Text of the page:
|AHFS/Drugs.com||Micromedex Detailed Consumer Information|
|Metabolism||Liver (CYP involved)|
|Elimination half-life||2.95 ± 1.19 hours|
|Excretion||Kidney, very low|
|Chemical and physical data|
|Molar mass||287.293 g/mol g·mol−1|
|3D model (JSmol)|
|Melting point||180 to 182 °C (356 to 360 °F)|
|(what is this?)|
Nifurtimox is a medication used to treat Chagas disease and sleeping sickness. For sleeping sickness it is used together with eflornithine in nifurtimox-eflornithine combination treatment. In Chagas disease it is a second-line option to benznidazole. It is given by mouth.
Common side effects include abdominal pain, headache, nausea, and weight loss. There are concerns from animal studies that it may increase the risk of cancer but these concerns have not be found in human trials. Nifurtimox is not recommended in pregnancy or in those with significant kidney or liver problems. It is a type of nitrofuran.
Nifurtimox came into medication use in 1965. It is on the World Health Organization's List of Essential Medicines, the most effective and safe medicines needed in a health system. It is not available commercially in Canada or the United States. In the United States the medication can be gotten from the Center for Disease Control. It cost about 20 USD for a course of treatment as of 2013. In regions of the world where the disease is common nifurtimox is provided for free by the World Health Organization.
Nifurtimox has been used to treat Chagas disease, when it is given for 30 to 60 days. However, long-term use of Nifurtimox does increase chances of adverse events like gastrointestinal and neurological side effects. Due to the low tolerance and completion rate of Nifurtimox, benznidazole is now being more considered for those who have Chagas disease and require long-term treatment.
Nifurtimox has also been used to treat African trypanosomiasis (sleeping sickness), and is active in the second stage of the disease (central nervous system involvement). When nifurtimox is given on its own, about half of all patients will relapse, but the combination of melarsoprol with nifurtimox appears to be efficacious. Trials are awaited comparing melarsoprol/nifurtimox against melarsoprol alone for African sleeping sickness.
Combination therapy with eflornithine and nifurtimox is safer and easier than treatment with eflornithine alone, and appears to be equally or more effective. It has been recommended as first-line treatment for second-stage African trypanosomiasis.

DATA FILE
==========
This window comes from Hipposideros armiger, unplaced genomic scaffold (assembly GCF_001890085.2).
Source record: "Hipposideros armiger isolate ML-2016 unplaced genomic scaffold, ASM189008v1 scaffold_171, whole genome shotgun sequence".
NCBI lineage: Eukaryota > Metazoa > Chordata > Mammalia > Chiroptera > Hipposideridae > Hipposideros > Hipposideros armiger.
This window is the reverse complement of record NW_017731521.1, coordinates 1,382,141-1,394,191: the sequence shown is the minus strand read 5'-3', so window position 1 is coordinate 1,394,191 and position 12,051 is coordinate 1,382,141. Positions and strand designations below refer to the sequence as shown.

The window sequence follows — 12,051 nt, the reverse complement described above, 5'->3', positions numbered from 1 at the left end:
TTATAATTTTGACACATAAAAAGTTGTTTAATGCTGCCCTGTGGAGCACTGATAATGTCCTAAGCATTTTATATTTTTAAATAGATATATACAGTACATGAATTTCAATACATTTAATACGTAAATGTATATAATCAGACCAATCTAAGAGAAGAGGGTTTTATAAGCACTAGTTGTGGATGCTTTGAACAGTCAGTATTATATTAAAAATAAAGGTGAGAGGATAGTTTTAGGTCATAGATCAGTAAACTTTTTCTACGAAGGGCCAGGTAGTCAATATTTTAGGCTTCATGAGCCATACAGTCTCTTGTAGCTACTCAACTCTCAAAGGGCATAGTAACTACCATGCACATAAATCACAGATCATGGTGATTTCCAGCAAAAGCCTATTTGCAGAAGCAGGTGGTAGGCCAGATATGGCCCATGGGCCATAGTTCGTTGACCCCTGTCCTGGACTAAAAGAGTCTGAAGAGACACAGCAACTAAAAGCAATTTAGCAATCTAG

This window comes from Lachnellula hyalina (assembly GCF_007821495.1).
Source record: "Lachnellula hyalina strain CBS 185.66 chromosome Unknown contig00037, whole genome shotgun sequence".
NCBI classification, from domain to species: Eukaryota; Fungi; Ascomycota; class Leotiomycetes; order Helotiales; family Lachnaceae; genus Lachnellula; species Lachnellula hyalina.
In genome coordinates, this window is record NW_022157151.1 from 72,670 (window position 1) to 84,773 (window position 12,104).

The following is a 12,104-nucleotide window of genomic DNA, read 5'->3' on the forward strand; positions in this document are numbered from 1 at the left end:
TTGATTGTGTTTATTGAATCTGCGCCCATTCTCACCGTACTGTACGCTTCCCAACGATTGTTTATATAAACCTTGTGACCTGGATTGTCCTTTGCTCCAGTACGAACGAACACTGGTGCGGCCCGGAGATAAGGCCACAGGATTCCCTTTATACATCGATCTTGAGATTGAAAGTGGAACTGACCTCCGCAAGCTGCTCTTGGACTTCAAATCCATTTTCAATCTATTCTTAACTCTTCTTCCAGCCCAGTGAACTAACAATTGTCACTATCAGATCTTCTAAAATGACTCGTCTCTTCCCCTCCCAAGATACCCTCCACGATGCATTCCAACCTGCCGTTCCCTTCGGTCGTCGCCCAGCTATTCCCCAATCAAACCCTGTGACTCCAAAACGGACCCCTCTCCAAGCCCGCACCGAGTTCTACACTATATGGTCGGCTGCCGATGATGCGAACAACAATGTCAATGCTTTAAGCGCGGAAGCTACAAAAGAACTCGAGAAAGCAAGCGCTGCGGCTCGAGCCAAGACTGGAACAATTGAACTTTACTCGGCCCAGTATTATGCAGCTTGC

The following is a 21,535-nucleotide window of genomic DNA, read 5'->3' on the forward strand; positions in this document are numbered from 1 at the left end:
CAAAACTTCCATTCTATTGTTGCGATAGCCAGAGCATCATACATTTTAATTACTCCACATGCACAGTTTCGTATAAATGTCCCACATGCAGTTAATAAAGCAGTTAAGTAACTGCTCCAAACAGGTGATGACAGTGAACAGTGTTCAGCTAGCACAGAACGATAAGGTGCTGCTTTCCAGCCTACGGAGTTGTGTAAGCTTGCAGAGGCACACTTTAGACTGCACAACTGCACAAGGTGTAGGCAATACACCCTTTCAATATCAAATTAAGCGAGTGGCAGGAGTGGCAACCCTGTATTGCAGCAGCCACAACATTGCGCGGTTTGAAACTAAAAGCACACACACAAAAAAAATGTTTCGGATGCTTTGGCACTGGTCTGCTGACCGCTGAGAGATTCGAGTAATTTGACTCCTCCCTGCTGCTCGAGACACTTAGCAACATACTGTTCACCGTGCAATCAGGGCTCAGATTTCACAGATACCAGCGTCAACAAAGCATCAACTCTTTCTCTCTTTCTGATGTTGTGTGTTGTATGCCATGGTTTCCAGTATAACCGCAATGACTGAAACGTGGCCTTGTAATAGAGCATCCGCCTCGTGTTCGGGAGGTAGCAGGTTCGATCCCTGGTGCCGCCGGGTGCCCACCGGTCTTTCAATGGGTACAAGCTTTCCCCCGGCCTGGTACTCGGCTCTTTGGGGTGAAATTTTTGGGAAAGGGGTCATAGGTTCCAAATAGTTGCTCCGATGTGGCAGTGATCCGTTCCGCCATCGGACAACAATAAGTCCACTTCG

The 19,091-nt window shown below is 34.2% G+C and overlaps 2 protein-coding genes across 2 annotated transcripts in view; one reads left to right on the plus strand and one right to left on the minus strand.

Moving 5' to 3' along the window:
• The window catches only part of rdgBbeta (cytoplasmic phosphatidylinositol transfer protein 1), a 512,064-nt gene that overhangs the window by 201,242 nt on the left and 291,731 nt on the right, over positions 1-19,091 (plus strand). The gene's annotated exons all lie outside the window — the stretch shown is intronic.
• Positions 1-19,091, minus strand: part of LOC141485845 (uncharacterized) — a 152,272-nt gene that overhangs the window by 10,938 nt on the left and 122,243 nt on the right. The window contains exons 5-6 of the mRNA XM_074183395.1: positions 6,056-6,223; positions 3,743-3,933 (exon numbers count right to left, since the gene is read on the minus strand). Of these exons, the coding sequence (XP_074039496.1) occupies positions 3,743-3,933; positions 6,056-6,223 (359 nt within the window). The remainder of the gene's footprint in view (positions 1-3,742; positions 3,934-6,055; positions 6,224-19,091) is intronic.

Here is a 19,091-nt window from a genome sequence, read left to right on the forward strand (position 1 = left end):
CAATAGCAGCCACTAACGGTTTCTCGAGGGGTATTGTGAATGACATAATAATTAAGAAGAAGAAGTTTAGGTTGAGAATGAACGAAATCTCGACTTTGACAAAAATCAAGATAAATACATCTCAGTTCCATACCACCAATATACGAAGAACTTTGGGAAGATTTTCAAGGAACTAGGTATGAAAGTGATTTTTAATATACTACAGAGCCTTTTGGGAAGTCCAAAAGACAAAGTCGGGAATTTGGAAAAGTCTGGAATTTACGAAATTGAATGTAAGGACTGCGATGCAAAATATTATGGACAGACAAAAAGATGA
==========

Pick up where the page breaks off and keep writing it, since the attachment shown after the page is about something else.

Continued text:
Pregnancy and breastfeeding
Use of nifurtimox should be avoided in pregnant women due to limited use. There is limited data shown that nifurtimox doses up to 15 mg/kg daily can cause adverse effects in breastfed infants. Other authors do not consider breastfeeding a contraindication during nifurtimox use.
Side effects occur following chronic administration, particularly in elderly people. Major toxicities include immediate hypersensitivity such as anaphylaxis and delayed hypersensitivity reaction involving icterus and dermatitis. Central nervous system disturbances and peripheral neuropathy may also occur.
- weight loss
- sore throat
- muscle weakness
- numbness of hands or feet
Mechanism of action
Nifurtimox forms a nitro-anion radical metabolite that reacts with nucleic acids of the parasite causing significant breakdown of DNA. Its mechanism is similar to that proposed for the antibacterial action of nitrofuran agents. Nifurtimox undergoes reduction and creates oxygen radicals such as superoxide. These radicals are toxic to T. cruzi. Mammalian cells are protected by presence of catalase, glutathione, peroxidases, and superoxide dismutase. Accumulation of hydrogen peroxide to cytotoxic levels results in parasite death.
Manufacturing and availability
Nifurtimox is sold as Lampit by Bayer. It was previously known as Bayer 2502.
Nifurtimox is only licensed for use in Argentina and Germany, where it is sold as 120-mg tablets. It is not commercially available in the United States, but can be distributed to qualifying healthcare professionals by the Centers for Disease Control and Prevention Drug Service.
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